Why The Wheels of A Car May Appear to Rotate In Reverse – In Real Life
By MUNGAI KIHANYA
The Sunday Nation
Nairobi,
09 October 2005
A few weeks ago, we looked at the optical illusion
where the wheels of a car appear to be rotating in reverse in a motion
picture. Now Charles Maina (who started the discussion) wants to know at
what speed (in kilometres per hour) this effect is seen. He protests:
“You promised to explain it on ‘another day’. That day may never come!”
As explained, since movies are recorded at 24 frames
per second, the wheels of the car appear to move in reverse if they are
making between 12 and 24 rotations per second. To find out the
corresponding speed in km/h, we need to determine the total revolutions
made in one hour and multiply that number by the circumference of the
tyre; thus:
There are 3,600 seconds in one hour. Therefore, at 12
rotations per second, the wheels make 3,600x24 = 43,200 rotations in one
hour. The diameter of the wheels of a regular family saloon with
17560x14 tyres is 56.6 centimetres, thus the circumference is
178cm.Therefore, in one hour, the car will move 178x43,200cm =
7,689,600cm = 7.7km along the road. That is, the car moving at 7.7km/h.
A similar analysis using 24 rotations per second
yields a speed of 15.4km/h. Therefore, when the car in a movie is
between 7.7km/h and 15.4km/h, its wheels will appear to be rotating in
the reverse direction. From 15.4 to 23.1km/h the tyres will rotate in
the forward but after that, they will again reverse until 30.8km/h is
reached.
But Peter Munyao adds: “…this illusion is also
observed in real life. I have seen it in the streets of Nairobi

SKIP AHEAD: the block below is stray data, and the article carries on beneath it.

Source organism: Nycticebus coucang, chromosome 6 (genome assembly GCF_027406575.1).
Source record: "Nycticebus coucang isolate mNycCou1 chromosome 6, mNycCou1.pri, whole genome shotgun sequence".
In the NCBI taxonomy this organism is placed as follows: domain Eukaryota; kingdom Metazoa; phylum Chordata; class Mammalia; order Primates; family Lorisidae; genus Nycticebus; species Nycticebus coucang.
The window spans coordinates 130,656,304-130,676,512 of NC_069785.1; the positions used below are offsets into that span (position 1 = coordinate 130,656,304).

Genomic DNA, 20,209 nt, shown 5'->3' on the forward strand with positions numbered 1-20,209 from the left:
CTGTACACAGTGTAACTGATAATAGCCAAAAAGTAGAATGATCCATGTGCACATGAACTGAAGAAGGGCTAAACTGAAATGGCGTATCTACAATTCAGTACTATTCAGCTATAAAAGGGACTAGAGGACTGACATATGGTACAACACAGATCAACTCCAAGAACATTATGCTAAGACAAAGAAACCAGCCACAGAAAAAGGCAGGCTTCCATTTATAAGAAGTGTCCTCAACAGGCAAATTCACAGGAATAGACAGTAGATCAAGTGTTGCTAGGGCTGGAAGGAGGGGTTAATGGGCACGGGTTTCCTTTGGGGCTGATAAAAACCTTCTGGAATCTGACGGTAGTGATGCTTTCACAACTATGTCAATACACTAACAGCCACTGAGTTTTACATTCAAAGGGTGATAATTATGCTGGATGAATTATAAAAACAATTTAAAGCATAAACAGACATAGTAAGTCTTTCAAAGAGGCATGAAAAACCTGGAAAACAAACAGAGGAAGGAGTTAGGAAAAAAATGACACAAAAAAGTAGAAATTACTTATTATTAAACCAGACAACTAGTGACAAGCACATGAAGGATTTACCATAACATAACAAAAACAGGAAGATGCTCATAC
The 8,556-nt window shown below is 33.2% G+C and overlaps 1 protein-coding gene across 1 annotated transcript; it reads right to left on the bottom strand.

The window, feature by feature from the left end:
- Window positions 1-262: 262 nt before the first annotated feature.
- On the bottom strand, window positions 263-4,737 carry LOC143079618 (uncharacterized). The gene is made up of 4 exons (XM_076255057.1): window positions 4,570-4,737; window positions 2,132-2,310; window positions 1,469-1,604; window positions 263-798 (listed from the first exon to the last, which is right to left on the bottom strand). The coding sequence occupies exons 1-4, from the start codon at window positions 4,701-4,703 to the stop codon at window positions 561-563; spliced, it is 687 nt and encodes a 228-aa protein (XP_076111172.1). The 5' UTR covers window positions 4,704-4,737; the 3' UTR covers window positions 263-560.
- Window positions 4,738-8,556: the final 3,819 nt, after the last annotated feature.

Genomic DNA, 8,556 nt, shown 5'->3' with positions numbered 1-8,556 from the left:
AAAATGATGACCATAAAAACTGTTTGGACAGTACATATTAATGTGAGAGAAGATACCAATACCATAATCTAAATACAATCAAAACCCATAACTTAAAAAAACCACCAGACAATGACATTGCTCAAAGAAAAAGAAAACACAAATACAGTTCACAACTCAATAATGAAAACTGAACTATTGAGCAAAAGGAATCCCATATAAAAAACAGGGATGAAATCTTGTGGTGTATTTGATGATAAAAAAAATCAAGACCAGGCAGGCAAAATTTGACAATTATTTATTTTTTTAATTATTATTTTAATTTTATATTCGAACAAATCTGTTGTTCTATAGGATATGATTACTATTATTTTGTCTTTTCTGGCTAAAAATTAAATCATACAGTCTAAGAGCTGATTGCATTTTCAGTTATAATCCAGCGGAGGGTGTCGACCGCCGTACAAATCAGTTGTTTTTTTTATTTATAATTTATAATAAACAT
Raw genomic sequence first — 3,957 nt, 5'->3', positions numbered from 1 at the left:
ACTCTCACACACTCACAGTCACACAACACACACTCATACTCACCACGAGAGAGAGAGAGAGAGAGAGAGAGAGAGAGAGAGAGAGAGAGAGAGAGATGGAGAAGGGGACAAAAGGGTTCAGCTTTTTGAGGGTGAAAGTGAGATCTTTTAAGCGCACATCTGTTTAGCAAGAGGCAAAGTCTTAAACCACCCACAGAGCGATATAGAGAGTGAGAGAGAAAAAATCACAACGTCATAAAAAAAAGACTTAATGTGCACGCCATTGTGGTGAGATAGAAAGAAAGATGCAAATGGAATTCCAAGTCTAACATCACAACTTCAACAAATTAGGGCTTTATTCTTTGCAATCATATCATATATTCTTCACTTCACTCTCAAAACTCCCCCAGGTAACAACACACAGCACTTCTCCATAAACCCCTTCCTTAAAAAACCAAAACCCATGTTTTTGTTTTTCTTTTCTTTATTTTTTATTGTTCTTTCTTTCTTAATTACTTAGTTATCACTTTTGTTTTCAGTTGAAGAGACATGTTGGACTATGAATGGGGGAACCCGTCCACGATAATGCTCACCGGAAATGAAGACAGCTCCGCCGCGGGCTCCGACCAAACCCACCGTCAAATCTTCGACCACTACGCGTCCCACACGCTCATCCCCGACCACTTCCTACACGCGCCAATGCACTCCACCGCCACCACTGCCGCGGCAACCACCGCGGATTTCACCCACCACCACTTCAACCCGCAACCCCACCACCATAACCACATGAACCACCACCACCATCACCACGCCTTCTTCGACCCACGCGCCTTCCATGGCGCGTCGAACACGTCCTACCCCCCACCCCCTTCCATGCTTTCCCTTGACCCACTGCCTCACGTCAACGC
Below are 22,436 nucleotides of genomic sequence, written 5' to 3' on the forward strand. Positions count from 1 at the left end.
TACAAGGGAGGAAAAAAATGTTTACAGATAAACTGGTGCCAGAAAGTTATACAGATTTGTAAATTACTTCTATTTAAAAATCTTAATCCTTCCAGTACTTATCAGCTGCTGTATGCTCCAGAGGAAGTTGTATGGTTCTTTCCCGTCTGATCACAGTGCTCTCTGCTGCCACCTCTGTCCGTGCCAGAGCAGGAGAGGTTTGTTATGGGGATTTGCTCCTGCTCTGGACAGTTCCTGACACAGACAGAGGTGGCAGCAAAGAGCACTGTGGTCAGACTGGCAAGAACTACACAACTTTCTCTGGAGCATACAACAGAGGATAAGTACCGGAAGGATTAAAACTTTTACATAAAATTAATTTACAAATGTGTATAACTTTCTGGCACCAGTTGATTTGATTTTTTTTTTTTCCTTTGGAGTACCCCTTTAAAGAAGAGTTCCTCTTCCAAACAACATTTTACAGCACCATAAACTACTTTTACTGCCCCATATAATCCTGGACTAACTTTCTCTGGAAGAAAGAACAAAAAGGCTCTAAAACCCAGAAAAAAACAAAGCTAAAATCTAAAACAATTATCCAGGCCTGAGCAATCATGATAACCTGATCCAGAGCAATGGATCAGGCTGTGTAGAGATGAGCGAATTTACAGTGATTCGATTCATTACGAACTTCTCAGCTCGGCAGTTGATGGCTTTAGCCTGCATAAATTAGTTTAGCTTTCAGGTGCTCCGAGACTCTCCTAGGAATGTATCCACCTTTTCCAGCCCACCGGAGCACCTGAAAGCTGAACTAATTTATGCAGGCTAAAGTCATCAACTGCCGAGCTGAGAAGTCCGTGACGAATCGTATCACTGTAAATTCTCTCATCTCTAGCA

especially in the evenings. How do you explain that?”
Actually, Peter, you can only see the illusion in the
evening, at night or early in the morning when the streetlights are on.
The reason is that the electricity supplied by Kenya
Power and Lighting oscillates to and fro – that is, it moves “forward”,
stops and then “reverses” – 50 times every second. Now streetlights are
fitted with fluorescent lamps. This type of bulb is very sensitive to
fluctuations in the flow of electricity.
When the current stops, even for a very short time,
they go off. So, when supplied with KPLC’s oscillating electricity, the
fluorescent bulbs will go on when the current flows “forward”; then off
when it stops; and on again when it moves in “reverse”. Since the back
and forth cycle is repeated 50 times per second, the lamps flicker 100
times every second.
Now, when you view a wheel illuminated by this
flickering bulb, you see it only when the bulb is on. Therefore, it will
appear to move in reverse when it is rotating at between 50 and 100
rotations per second. At what speed does this happen? I leave that for
you to work out.